For many years, top defense firms have divided work on weapons systems across multiple states in order to exert influence over Congress.
An Alternet analysis of government contract data for the congressional districts of House members on the supercommittee bears this out. California Democrat Xavier Becerra, a senior member of the House Ways and Means Committee, has seen more than $19 million worth of work from Pentagon contracts awarded to his district since 2007. It's been $53 million for the district of Jeb Hensarling, the Texas Republican who co-chairs the supercommittee. Dave Camp, the Republican from Michigan who heads the House Ways and Means Committee, has seen $59 million worth of work from defense contractors in his district during that same period.
In the Senate, Democrats Patty Murray of Washington, the supercommittee co-chair and a founding co-chair of the Senate Aerospace Caucus; John Kerry of Massachusetts, a former presidential candidate and current member of the Finance Committee; and Montana's Max Baucus, who chairs the Finance Committee, all have defense interests in their states, although some are more powerful than others.
Since 2007, Montana has seen a modest $1.2 billion in defense contracting work. Not so for Washington state which has reaped $26.5 billion in defense deals, while contracts in Massachusetts, to companies including Lockheed Martin, Raytheon, General Dynamics, BAE Systems, L-3 Communications and Textron, among many others, added up to an eye-popping $56.6 billion over the same years.
In John Kyl's Arizona, deals with massive weapons-makers like Lockheed, Raytheon, Boeing, General Dynamics, BAE Systems and Honeywell, to name a few, have pushed total Pentagon dollars spent there to $55 billion in those same years. While Pennsylvania, which elected supercommittee member Pat Toomey to the Senate last year, bested them all with $57 billion in deals for defense work, including major Defense Department contracts with Lockheed Martin, Boeing, General Dynamics and Northrop Grumman, since 2007.
The money, however, doesn't just flow one way. While corporations can't directly donate funds to candidates, their political action committees, officials and representatives (as well as immediate family members of the latter) do.
According to data compiled by the Center for Responsive Politics, all members of the Joint Select Committee on Deficit Reduction have received significant contributions from the defense sector since 2007. But during the 2010 election cycle, half of the Republicans on the panel -- John Kyl, Pat Toomey and Rob Portman -- received no donations from either of the two largest defense contractors, Lockheed Martin and Boeing. (These firms reaped approximately $28 billion and $18 billion in contracts, respectively, from the Pentagon that year.)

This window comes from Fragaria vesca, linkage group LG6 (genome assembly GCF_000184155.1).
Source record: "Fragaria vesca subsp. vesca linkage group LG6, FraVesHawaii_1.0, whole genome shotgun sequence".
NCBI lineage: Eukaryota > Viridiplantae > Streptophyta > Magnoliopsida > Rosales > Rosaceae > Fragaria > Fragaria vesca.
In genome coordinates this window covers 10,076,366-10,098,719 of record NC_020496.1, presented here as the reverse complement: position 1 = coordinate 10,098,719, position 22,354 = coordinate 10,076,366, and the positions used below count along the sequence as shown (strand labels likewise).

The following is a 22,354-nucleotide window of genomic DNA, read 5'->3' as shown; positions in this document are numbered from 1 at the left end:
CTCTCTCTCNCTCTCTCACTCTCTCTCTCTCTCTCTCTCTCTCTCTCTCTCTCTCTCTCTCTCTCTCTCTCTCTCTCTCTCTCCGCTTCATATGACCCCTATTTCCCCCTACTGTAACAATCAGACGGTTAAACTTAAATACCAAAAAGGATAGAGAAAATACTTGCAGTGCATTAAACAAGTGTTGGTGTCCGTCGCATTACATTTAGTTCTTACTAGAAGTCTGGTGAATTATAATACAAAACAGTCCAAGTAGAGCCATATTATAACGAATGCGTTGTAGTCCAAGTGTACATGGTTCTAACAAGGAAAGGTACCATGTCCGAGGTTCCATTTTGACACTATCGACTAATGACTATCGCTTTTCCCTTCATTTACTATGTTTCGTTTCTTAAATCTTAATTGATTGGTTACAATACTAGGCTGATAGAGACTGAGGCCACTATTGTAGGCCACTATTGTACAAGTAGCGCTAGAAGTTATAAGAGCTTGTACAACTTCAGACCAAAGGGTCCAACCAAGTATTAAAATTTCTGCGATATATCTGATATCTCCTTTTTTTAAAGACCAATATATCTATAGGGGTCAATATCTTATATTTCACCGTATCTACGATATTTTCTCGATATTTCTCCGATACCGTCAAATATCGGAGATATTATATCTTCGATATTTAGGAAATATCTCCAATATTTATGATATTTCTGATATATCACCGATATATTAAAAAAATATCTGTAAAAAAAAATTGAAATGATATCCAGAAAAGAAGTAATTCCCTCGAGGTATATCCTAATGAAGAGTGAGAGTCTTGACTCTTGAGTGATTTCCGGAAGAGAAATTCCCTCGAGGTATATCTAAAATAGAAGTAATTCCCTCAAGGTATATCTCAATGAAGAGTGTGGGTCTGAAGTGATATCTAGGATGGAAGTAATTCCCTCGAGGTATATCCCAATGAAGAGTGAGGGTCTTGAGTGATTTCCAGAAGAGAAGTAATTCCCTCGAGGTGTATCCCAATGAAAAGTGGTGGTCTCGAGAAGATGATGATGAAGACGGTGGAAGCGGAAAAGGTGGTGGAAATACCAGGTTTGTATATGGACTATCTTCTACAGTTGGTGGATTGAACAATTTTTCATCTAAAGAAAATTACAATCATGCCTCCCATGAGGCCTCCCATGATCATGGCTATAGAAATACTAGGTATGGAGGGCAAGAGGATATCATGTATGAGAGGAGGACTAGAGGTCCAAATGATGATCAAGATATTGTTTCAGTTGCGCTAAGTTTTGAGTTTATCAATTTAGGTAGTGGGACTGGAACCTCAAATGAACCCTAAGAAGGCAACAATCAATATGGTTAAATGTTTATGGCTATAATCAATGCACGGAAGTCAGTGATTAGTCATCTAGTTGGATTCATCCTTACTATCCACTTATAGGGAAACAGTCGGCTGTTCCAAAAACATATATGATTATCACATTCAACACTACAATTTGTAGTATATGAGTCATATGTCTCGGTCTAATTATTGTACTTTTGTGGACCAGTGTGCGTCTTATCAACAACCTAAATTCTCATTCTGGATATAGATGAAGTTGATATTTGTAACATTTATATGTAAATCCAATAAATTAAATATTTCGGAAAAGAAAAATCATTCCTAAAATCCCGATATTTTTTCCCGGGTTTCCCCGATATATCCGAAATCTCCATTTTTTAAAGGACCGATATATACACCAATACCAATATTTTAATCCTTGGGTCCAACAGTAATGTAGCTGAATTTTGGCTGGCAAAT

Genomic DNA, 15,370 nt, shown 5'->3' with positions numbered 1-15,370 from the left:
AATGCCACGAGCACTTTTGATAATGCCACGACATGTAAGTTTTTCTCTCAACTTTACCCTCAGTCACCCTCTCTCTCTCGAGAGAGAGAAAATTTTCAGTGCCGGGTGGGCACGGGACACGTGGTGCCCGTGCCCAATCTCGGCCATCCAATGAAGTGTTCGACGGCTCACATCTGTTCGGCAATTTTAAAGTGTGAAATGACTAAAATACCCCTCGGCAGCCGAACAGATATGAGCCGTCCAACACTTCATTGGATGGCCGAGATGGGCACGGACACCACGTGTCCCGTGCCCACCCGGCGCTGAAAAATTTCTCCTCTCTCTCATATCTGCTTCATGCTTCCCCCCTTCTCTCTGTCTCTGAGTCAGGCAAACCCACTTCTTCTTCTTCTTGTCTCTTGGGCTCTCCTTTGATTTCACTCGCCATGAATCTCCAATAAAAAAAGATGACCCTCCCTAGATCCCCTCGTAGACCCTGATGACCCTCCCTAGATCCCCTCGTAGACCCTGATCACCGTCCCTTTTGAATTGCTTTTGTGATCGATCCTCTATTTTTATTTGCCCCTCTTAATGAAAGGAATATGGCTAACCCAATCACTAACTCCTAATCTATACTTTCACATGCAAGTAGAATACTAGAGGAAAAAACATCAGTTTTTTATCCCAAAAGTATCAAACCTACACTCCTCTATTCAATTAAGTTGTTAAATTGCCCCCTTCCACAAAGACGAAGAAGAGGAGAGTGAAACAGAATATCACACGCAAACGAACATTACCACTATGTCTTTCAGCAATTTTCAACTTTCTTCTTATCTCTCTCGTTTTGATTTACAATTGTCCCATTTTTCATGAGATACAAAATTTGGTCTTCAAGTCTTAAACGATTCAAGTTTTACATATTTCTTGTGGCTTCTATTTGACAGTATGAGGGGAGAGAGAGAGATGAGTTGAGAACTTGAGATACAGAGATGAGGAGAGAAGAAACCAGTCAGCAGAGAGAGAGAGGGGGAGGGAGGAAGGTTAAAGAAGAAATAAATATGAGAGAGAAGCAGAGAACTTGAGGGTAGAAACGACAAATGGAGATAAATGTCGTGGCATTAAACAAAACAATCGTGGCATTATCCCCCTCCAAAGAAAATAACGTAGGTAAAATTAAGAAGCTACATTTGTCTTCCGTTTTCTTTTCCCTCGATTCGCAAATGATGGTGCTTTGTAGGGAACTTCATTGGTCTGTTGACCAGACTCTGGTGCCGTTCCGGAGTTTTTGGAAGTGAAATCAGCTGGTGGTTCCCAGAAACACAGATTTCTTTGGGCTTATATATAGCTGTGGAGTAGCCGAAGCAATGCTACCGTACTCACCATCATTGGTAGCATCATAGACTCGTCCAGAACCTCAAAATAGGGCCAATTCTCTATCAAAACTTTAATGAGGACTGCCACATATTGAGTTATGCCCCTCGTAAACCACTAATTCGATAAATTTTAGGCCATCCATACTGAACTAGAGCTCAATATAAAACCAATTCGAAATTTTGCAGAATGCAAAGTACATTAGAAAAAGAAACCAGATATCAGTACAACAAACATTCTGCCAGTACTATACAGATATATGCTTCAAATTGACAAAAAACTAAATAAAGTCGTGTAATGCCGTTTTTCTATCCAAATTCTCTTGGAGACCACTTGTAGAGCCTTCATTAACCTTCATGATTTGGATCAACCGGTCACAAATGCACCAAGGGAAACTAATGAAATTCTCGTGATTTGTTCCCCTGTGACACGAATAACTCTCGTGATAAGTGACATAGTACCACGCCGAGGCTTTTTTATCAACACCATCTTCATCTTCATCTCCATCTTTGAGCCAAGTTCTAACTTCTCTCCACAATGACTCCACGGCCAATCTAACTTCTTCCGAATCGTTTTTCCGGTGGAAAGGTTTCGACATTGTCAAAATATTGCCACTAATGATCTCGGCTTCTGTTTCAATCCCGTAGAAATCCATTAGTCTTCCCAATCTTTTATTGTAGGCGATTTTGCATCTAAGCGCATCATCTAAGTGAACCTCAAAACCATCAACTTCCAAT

No member of the supercommittee, and no lawmaker in all of Washington, D.C., received more donations from Boeing than co-chair Patty Murray.
Of the $3.2 million that the missile-maker dispersed to lawmakers in 2009-2010, the Washington Democrat received $85,860. That sum was $20,000 more than was donated to the next two largest congressional recipients of Boeing money combined, according to data from the Sunlight Foundation.
An analysis by Alternet found that more than one-third of Murray's top 100 donors during the 2010 cycle were contractors that collectively signed $57.5 billion worth of deals with the Pentagon last year. Just last week, the Aerospace Industries Association, the coalition of more than 300 defense and aerospace firms behind the Second to None campaign, presented Murray with their Wings of Liberty Award "in recognition of her longtime support of the aerospace and defense industry," according to their press release.
Yet even she doesn't top House veteran James Clyburn.
Over that same period, the South Carolina Democrat received more than $311,000 in defense industry donations, including $141,000 during the 2010 election cycle. The Alternet analysis also found that 13 of Clyburn's top 20 donors during the 2010 election cycle were defense contractors who were collectively awarded more than $23 billion in contracts from the Pentagon in 2010.
According to Winslow Wheeler, who worked on national security issues on Capitol Hill for 31 years, the popularly cited "doomsday" cuts of around $850 billion to military budgets mentioned in regard to sequestration are likely underestimates.
In reality, the mandatory reductions would probably wipe out close to $1 trillion in projected Pentagon spending over the next 10 years. This, however, would be far from catastrophic, according to Wheeler. Citing analysis by Todd Harrison of the Center for Strategic and Budgetary Assessments, Wheeler wrote last month at the Huffington Post: